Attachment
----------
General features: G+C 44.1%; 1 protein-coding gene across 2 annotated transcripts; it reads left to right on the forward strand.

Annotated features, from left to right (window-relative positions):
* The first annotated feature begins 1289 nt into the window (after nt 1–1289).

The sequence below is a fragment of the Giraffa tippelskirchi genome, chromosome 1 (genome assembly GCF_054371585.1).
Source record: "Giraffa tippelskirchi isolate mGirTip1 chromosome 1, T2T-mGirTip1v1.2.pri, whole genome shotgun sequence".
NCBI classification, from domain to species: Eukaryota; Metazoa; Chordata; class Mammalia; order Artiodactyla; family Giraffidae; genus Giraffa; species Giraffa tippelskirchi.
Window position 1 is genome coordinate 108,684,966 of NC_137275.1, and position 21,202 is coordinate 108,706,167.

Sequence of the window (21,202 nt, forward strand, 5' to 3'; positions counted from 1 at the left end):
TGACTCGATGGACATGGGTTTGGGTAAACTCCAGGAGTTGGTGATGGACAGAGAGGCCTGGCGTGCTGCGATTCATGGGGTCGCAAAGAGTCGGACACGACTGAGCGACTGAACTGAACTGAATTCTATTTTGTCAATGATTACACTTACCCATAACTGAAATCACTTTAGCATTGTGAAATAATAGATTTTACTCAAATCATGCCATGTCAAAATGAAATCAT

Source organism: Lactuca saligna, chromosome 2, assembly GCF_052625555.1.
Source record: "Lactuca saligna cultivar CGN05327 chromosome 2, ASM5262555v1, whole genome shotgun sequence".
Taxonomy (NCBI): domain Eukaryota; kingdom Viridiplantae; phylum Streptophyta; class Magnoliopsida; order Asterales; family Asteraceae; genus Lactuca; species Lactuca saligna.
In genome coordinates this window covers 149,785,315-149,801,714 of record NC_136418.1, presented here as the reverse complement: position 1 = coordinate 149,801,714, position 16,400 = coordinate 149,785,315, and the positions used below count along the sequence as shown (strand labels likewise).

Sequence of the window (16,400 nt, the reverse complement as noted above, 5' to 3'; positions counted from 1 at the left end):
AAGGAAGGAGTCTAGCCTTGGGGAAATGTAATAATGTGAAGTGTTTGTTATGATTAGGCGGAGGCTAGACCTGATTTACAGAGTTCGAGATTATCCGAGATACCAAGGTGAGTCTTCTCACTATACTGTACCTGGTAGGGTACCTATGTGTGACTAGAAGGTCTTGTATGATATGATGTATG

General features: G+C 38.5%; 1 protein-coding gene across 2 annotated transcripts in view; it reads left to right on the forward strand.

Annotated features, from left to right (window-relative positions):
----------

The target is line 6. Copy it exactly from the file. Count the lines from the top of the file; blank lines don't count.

NCBI classification, from domain to species: Eukaryota; Metazoa; Chordata; class Mammalia; order Artiodactyla; family Giraffidae; genus Giraffa; species Giraffa tippelskirchi.